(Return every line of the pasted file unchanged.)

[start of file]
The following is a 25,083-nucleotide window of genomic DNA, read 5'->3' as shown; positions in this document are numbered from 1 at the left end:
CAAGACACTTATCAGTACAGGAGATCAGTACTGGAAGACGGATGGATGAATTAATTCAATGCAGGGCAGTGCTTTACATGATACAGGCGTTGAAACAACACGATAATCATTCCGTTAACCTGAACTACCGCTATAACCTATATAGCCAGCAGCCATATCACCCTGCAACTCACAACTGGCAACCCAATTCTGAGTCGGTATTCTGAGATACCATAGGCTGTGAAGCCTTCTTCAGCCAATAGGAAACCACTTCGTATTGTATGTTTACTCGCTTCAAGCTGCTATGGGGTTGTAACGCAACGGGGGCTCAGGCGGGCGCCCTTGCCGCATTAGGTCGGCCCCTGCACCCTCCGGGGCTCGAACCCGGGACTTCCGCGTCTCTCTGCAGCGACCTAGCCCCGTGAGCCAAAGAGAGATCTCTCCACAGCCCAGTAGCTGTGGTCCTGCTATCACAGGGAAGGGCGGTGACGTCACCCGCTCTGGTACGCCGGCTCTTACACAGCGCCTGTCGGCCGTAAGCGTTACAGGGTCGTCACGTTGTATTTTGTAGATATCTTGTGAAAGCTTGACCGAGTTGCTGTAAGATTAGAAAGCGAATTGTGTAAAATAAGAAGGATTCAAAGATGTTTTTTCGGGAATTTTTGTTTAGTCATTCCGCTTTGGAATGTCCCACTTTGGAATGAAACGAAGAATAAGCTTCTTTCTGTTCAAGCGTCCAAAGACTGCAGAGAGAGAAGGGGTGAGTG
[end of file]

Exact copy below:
The following is a 25,083-nucleotide window of genomic DNA, read 5'->3' as shown; positions in this document are numbered from 1 at the left end:
CAAGACACTTATCAGTACAGGAGATCAGTACTGGAAGACGGATGGATGAATTAATTCAATGCAGGGCAGTGCTTTACATGATACAGGCGTTGAAACAACACGATAATCATTCCGTTAACCTGAACTACCGCTATAACCTATATAGCCAGCAGCCATATCACCCTGCAACTCACAACTGGCAACCCAATTCTGAGTCGGTATTCTGAGATACCATAGGCTGTGAAGCCTTCTTCAGCCAATAGGAAACCACTTCGTATTGTATGTTTACTCGCTTCAAGCTGCTATGGGGTTGTAACGCAACGGGGGCTCAGGCGGGCGCCCTTGCCGCATTAGGTCGGCCCCTGCACCCTCCGGGGCTCGAACCCGGGACTTCCGCGTCTCTCTGCAGCGACCTAGCCCCGTGAGCCAAAGAGAGATCTCTCCACAGCCCAGTAGCTGTGGTCCTGCTATCACAGGGAAGGGCGGTGACGTCACCCGCTCTGGTACGCCGGCTCTTACACAGCGCCTGTCGGCCGTAAGCGTTACAGGGTCGTCACGTTGTATTTTGTAGATATCTTGTGAAAGCTTGACCGAGTTGCTGTAAGATTAGAAAGCGAATTGTGTAAAATAAGAAGGATTCAAAGATGTTTTTTCGGGAATTTTTGTTTAGTCATTCCGCTTTGGAATGTCCCACTTTGGAATGAAACGAAGAATAAGCTTCTTTCTGTTCAAGCGTCCAAAGACTGCAGAGAGAGAAGGGGTGAGTG